V. De la force productrice des actions des animaux (302)
VI. De la volonté (330)
VII. De l'entendement, de son origine, et de celle des idees (346)
VIII. Des principaux actes de l'entendement (388)
De l'imagination (411)
De la raison et de sa comparaison avec l'instinct (441)
Additions relatives aux chapitres VII et VIII de la premiere partie (451)
Lamarck's evolutionary theory made little immediate impact on his fellow zoologists, or on the public at the time. The historian of science Richard Burkhardt argues that this was because Lamarck was convinced his views would be poorly received, and made little effort to present his theory persuasively.
In the French-speaking world in his lifetime, Lamarck and his theories were rejected by the major zoologists of the day, including Cuvier. However, he made more of an impact outside France and after his death, where leading scientists such as Ernst Haeckel, Charles Lyell and Darwin himself recognised him as a major zoologist, with theories that presaged Darwinian evolution.
In 1830–1833, Charles Lyell, in his Principles of Geology, carefully summarised Lamarck's theory (in about 6 pages, with cross-references to the Philosophie zoologique) and then roundly criticised it. Lyell begins by noting that Lamarck gives no examples at all of the development of any entirely new function ("the substitution of some entirely new sense, faculty, or organ") but only proves that the "dimensions and strength" of some parts can be increased or decreased. Lyell says that with this "disregard to the strict rules of induction" Lamarck "resorts to fictions". Lyell goes on, assuming for the sake of argument that Lamarck was right about the creation of new organs, that Lamarck's theory would mean that instead of the nature and form of an animal giving rise to its behaviour, its behaviour would determine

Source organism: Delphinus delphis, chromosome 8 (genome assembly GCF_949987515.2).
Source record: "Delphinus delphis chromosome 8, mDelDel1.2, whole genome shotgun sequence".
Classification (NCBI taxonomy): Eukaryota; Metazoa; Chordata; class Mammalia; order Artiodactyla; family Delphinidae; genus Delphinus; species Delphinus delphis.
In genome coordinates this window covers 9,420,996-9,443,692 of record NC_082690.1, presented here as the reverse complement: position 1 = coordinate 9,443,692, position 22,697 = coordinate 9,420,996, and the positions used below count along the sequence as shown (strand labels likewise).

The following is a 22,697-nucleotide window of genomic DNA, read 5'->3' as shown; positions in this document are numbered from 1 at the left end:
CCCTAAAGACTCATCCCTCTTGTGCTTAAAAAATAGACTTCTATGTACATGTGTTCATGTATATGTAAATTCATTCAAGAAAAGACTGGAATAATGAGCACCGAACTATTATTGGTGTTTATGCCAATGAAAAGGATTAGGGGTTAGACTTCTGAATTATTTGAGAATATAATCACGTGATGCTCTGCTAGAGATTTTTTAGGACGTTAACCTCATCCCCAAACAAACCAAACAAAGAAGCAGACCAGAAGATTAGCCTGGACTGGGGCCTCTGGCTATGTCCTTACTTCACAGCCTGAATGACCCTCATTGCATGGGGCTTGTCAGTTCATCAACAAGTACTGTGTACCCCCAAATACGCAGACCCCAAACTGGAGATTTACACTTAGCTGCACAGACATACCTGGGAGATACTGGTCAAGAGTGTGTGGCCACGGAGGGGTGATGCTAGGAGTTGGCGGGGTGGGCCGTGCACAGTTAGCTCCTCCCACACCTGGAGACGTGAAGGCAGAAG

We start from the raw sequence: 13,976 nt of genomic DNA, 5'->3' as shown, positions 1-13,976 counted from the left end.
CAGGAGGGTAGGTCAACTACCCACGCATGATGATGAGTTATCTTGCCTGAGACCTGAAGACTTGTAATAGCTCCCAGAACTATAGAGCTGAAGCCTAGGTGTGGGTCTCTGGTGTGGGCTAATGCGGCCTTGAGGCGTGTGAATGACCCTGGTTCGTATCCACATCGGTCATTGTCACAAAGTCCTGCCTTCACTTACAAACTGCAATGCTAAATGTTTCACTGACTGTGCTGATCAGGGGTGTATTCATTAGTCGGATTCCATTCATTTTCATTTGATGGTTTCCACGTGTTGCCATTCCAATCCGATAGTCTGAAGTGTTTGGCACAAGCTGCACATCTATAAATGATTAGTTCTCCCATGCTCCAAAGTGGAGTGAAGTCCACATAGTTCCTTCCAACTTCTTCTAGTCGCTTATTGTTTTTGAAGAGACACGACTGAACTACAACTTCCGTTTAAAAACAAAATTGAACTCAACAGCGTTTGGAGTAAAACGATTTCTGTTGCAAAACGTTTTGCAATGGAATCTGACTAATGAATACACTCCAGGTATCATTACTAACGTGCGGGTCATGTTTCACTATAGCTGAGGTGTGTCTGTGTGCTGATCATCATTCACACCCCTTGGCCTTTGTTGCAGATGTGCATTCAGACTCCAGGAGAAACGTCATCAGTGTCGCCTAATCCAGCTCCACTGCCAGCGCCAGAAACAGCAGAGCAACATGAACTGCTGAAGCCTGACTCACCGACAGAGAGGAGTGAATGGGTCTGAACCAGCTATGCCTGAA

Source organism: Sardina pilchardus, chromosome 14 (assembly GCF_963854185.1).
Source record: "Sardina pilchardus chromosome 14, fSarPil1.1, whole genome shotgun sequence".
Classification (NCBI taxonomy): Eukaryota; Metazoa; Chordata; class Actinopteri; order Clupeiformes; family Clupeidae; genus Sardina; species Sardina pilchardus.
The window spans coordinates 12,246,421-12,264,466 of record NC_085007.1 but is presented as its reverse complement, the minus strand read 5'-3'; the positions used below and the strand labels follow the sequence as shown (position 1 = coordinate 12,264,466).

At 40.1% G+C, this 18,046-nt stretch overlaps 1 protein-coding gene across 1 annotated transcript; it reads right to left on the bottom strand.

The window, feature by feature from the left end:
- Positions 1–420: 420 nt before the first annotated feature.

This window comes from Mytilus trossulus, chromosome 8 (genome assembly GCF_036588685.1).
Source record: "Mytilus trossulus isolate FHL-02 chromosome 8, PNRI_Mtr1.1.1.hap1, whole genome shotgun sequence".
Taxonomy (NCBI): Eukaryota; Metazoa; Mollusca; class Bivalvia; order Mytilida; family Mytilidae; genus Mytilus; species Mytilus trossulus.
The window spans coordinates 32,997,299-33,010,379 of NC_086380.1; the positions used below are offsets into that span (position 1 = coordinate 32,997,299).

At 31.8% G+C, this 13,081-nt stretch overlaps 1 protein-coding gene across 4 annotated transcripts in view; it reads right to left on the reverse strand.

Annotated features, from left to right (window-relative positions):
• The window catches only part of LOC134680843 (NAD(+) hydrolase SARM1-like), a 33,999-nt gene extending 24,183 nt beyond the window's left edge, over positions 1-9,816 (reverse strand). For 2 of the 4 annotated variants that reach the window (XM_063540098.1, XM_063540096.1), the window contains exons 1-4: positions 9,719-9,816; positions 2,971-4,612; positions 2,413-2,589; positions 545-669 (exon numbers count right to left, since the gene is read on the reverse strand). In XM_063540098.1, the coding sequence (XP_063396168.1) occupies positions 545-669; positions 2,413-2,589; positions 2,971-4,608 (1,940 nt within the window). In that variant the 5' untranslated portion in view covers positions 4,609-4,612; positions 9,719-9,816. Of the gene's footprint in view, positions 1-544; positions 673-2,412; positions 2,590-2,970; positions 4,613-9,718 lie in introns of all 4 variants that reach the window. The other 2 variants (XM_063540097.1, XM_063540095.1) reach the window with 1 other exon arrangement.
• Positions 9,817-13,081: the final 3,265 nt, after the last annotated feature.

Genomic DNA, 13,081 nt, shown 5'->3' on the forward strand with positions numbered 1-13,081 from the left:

the form of its body, the number and condition of its organs, in short, the faculties which it enjoys. Thus otters, beavers, waterfowl, turtles, and frogs, were not made web-footed in order that they might swim; but their wants having attracted them to the water in search of prey, they stretched out the toes of their feet to strike the water and move rapidly along its surface. By the repeated stretching of their toes, the skin which united them at the base, acquired a habit of extension, until, in the course of time, the broad membranes which now connect their extremities were formed.
Lyell similarly criticises the way Lamarck supposed the antelope and gazelle acquired "light agile forms" able to run swiftly; or the "camelopard" (giraffe) became "gifted with a long flexible neck".